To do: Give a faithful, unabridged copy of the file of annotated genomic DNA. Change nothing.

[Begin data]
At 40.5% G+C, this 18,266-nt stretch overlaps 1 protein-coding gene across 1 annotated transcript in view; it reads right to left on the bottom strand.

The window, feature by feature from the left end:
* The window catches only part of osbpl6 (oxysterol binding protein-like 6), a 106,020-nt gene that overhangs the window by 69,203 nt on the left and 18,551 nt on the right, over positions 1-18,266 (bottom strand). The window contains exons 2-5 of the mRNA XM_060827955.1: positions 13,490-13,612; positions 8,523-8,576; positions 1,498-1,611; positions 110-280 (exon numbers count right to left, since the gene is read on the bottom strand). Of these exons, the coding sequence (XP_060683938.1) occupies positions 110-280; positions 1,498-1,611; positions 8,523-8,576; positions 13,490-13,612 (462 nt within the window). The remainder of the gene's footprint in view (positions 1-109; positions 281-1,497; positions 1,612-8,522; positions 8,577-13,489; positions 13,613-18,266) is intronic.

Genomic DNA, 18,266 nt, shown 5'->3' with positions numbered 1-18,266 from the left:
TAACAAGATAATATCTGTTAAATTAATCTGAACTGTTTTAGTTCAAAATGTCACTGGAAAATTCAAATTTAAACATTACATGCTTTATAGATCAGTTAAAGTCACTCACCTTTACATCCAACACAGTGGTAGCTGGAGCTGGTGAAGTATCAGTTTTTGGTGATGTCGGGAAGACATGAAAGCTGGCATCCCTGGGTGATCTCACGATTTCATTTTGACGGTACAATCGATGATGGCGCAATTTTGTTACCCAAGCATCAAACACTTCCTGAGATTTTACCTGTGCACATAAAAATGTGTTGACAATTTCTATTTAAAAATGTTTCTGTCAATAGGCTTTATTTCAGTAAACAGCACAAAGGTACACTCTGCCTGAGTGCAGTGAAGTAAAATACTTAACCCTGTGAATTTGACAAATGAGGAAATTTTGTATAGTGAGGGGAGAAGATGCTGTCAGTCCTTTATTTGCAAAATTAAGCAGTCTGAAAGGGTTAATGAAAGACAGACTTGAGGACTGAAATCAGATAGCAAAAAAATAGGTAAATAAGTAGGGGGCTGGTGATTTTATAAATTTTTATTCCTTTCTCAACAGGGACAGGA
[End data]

At 40.5% G+C, this 18,266-nt stretch overlaps 1 protein-coding gene across 1 annotated transcript in view; it reads right to left on the bottom strand.

The window, feature by feature from the left end:
* The window catches only part of osbpl6 (oxysterol binding protein-like 6), a 106,020-nt gene that overhangs the window by 69,203 nt on the left and 18,551 nt on the right, over positions 1-18,266 (bottom strand). The window contains exons 2-5 of the mRNA XM_060827955.1: positions 13,490-13,612; positions 8,523-8,576; positions 1,498-1,611; positions 110-280 (exon numbers count right to left, since the gene is read on the bottom strand). Of these exons, the coding sequence (XP_060683938.1) occupies positions 110-280; positions 1,498-1,611; positions 8,523-8,576; positions 13,490-13,612 (462 nt within the window). The remainder of the gene's footprint in view (positions 1-109; positions 281-1,497; positions 1,612-8,522; positions 8,577-13,489; positions 13,613-18,266) is intronic.

Genomic DNA, 18,266 nt, shown 5'->3' with positions numbered 1-18,266 from the left:
TAACAAGATAATATCTGTTAAATTAATCTGAACTGTTTTAGTTCAAAATGTCACTGGAAAATTCAAATTTAAACATTACATGCTTTATAGATCAGTTAAAGTCACTCACCTTTACATCCAACACAGTGGTAGCTGGAGCTGGTGAAGTATCAGTTTTTGGTGATGTCGGGAAGACATGAAAGCTGGCATCCCTGGGTGATCTCACGATTTCATTTTGACGGTACAATCGATGATGGCGCAATTTTGTTACCCAAGCATCAAACACTTCCTGAGATTTTACCTGTGCACATAAAAATGTGTTGACAATTTCTATTTAAAAATGTTTCTGTCAATAGGCTTTATTTCAGTAAACAGCACAAAGGTACACTCTGCCTGAGTGCAGTGAAGTAAAATACTTAACCCTGTGAATTTGACAAATGAGGAAATTTTGTATAGTGAGGGGAGAAGATGCTGTCAGTCCTTTATTTGCAAAATTAAGCAGTCTGAAAGGGTTAATGAAAGACAGACTTGAGGACTGAAATCAGATAGCAAAAAAATAGGTAAATAAGTAGGGGGCTGGTGATTTTATAAATTTTTATTCCTTTCTCAACAGGGACAGGA